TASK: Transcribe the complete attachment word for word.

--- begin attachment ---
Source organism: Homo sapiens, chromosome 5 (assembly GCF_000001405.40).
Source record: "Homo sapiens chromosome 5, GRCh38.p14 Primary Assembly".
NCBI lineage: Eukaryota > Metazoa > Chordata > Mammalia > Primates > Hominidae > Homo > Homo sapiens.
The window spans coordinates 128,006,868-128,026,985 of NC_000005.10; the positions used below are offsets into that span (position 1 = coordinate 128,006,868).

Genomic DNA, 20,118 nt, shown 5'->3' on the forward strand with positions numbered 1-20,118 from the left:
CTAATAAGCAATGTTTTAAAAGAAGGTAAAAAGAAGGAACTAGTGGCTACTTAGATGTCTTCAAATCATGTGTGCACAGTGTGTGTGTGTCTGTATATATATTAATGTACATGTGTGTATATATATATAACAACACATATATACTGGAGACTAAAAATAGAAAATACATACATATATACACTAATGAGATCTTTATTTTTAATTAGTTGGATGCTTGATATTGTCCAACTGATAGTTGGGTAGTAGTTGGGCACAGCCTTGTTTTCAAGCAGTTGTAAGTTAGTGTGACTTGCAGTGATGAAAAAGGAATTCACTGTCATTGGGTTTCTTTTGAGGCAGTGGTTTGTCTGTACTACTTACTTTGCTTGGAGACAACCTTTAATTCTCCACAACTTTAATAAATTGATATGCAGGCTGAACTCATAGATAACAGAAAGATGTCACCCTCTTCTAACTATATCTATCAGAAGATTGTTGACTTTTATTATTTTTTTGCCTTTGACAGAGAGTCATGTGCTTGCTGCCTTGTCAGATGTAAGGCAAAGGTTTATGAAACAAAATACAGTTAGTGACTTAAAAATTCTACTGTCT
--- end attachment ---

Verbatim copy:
Source organism: Homo sapiens, chromosome 5 (assembly GCF_000001405.40).
Source record: "Homo sapiens chromosome 5, GRCh38.p14 Primary Assembly".
NCBI lineage: Eukaryota > Metazoa > Chordata > Mammalia > Primates > Hominidae > Homo > Homo sapiens.
The window spans coordinates 128,006,868-128,026,985 of NC_000005.10; the positions used below are offsets into that span (position 1 = coordinate 128,006,868).

Genomic DNA, 20,118 nt, shown 5'->3' on the forward strand with positions numbered 1-20,118 from the left:
CTAATAAGCAATGTTTTAAAAGAAGGTAAAAAGAAGGAACTAGTGGCTACTTAGATGTCTTCAAATCATGTGTGCACAGTGTGTGTGTGTCTGTATATATATTAATGTACATGTGTGTATATATATATAACAACACATATATACTGGAGACTAAAAATAGAAAATACATACATATATACACTAATGAGATCTTTATTTTTAATTAGTTGGATGCTTGATATTGTCCAACTGATAGTTGGGTAGTAGTTGGGCACAGCCTTGTTTTCAAGCAGTTGTAAGTTAGTGTGACTTGCAGTGATGAAAAAGGAATTCACTGTCATTGGGTTTCTTTTGAGGCAGTGGTTTGTCTGTACTACTTACTTTGCTTGGAGACAACCTTTAATTCTCCACAACTTTAATAAATTGATATGCAGGCTGAACTCATAGATAACAGAAAGATGTCACCCTCTTCTAACTATATCTATCAGAAGATTGTTGACTTTTATTATTTTTTTGCCTTTGACAGAGAGTCATGTGCTTGCTGCCTTGTCAGATGTAAGGCAAAGGTTTATGAAACAAAATACAGTTAGTGACTTAAAAATTCTACTGTCT